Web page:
Other individual information resource sites are out there - heck, they have been around since there were bulletin boards back in the late 80's, early 90's. Just because someone self-funds their site does NOT mean the information is less credible - they may be accomplishing the exact opposite by remaining independent of advertising limitations. And if they choose to add a "make a donation" link to said site, site visitors can either do it or ignore it, same as for non-profits - no big deal. Site visitors must always ask themselves - who wrote the information, what is the primary purpose of the website, and how accurate is the information presented.

Here are my recommendations for any site authors reading this. Both individually maintained and non-profit sites should make themselves as transparent as possible on their website, in order to gain credibility with their visitors. State openly where money comes from and where the donations will go. If you have a non-profit board, state their names - be proud of the fact you are a non-profit. If there is an executive director, site visitors should be able to see their name. Visitors should be able to contact any site's authors via phone, snail mail, or email for more information. There should be a date of last update plainly visible on the site.

I know there are other librarians that read this blog occasionally - please comment. If anyone wants to set me straight about any of the sites I list to, email me directly at teresa.hartman (at) gmail.com. I treasure your opinions.

Thursday, July 12, 2007

As ACC patients, we have clout!

If you have been diagnosed with ACC, I sure hope you have joined both the Rare Cancer Alliance Forum (http://www.rare-cancer.org/) and the Adenoid Cystic Carcinoma Organization International (http://www.accoi.org/), so you can get connected with the few of us out in the world. Connecting is where we get our strength to make a difference, as reported today (actually tomorrow, July 13, 2007) in The Wall Street Journal's column, The Informed Patient: The growing clout of online patient groups http://online.wsj.com/article/SB118168968368633094.html?mod=googlenews_wsj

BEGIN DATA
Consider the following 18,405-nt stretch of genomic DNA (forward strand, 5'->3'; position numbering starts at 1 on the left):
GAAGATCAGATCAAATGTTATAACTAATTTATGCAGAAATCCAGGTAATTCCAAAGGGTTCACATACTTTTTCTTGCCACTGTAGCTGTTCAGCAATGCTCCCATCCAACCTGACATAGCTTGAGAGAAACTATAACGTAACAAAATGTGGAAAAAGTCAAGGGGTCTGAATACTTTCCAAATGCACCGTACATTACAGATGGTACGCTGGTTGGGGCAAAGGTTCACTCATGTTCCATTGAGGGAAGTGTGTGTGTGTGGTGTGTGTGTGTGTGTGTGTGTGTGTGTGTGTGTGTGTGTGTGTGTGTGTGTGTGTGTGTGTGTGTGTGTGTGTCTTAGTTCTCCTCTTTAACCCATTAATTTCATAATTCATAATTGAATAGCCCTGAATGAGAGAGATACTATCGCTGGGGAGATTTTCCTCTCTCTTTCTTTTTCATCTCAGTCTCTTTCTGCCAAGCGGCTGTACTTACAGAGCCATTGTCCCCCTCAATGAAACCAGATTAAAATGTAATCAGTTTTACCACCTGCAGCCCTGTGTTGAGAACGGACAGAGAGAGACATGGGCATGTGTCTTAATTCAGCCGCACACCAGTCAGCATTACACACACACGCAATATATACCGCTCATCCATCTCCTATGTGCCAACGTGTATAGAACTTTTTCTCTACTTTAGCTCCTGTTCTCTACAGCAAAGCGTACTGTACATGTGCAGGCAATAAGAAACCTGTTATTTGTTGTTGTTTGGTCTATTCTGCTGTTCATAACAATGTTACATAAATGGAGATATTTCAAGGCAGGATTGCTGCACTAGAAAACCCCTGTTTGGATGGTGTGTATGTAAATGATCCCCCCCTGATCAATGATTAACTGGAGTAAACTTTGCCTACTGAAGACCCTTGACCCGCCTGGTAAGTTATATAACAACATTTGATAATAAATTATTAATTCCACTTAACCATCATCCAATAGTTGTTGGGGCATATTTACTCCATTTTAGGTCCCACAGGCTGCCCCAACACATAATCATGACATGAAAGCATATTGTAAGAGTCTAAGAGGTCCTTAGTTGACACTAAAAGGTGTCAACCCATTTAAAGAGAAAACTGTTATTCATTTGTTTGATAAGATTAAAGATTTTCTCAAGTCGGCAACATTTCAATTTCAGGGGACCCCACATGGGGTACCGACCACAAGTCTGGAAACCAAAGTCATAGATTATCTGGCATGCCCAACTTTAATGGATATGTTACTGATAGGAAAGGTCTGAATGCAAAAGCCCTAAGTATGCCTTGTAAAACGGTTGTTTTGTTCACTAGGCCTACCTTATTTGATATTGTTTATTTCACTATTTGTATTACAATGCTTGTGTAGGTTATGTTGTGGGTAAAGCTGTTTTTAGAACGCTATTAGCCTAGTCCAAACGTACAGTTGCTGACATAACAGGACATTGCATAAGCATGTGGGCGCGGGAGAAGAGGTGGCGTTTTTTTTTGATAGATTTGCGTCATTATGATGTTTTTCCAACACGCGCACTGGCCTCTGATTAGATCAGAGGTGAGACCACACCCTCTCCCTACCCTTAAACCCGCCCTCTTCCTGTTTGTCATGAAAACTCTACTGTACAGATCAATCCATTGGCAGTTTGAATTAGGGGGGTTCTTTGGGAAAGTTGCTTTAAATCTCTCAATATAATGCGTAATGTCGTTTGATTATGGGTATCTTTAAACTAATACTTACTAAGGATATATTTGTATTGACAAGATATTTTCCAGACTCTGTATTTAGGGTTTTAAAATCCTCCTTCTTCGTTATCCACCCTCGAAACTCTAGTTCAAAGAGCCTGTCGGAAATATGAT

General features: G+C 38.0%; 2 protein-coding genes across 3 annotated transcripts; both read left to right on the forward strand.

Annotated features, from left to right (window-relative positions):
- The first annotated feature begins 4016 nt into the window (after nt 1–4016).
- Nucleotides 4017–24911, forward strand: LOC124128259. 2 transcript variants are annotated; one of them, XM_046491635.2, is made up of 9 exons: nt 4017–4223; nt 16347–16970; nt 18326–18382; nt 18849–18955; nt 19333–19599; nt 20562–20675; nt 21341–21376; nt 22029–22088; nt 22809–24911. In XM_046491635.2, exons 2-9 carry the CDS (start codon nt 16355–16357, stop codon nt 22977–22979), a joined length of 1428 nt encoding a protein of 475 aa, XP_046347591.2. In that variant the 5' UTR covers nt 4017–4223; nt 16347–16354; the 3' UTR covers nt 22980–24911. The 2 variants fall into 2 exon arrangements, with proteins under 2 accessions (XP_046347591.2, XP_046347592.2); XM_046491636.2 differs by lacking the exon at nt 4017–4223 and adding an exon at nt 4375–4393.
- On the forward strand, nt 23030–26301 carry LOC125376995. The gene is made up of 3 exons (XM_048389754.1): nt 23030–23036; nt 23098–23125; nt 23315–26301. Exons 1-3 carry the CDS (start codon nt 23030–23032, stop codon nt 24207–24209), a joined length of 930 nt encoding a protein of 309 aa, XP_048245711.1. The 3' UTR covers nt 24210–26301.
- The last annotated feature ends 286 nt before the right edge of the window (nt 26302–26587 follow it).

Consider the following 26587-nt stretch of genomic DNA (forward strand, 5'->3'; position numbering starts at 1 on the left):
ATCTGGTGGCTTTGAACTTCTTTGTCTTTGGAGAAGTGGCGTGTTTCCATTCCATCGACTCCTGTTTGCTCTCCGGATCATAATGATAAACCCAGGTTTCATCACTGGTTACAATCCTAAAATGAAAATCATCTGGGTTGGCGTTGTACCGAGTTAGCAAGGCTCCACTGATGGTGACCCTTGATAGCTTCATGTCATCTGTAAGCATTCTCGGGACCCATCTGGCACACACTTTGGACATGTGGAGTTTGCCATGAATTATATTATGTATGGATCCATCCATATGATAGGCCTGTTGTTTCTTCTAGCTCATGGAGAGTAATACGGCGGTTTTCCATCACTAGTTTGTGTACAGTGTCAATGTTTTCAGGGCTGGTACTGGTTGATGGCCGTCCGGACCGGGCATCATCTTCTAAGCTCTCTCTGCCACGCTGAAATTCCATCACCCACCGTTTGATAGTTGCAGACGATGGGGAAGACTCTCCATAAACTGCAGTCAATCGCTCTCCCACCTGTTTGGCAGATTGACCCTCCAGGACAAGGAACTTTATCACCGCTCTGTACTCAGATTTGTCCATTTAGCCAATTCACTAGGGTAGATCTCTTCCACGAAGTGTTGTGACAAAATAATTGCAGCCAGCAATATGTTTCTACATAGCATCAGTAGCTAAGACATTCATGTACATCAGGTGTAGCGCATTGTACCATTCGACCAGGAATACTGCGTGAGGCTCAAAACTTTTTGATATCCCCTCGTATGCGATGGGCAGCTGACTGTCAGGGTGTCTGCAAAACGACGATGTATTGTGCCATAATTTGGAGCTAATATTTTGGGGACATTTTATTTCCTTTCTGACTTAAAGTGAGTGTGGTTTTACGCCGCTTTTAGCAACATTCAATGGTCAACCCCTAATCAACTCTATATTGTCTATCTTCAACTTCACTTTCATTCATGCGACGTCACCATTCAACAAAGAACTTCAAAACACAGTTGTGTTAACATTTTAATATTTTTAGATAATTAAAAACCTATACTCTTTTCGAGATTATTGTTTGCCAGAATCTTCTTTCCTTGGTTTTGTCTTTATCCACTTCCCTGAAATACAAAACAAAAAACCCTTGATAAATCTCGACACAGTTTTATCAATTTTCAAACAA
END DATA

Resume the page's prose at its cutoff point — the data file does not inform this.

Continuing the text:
My one hope is that those researching this rare cancer have the sense to connect to these online communities for information. Might be time for the Ninja Librarian to start sending emails to the ACC experts, letting them know about our existence... stay tuned!

Friday, July 06, 2007

Announcing the arrival of taste

I don't want to get too excited, but I seem to be getting taste back. I tried a bit of tomato sauce, and it didn't burn. I tried a bite of an ice cream sandwich, and it wasn't waxy. Since I have a lot of bland things for me in the house, I am going to hit the HyVee for a couple of less-calorie items to try out, just to be sure. The ultimate test - my mom's fried chicken, which I might try the week of July 16 when I visit her. Still not much saliva, so I doubt that I will be lunching on paninis, croissants, or high-sugar items. But if any taste has returned, there will be watermelon on the table very soon!
 
Who links to my website?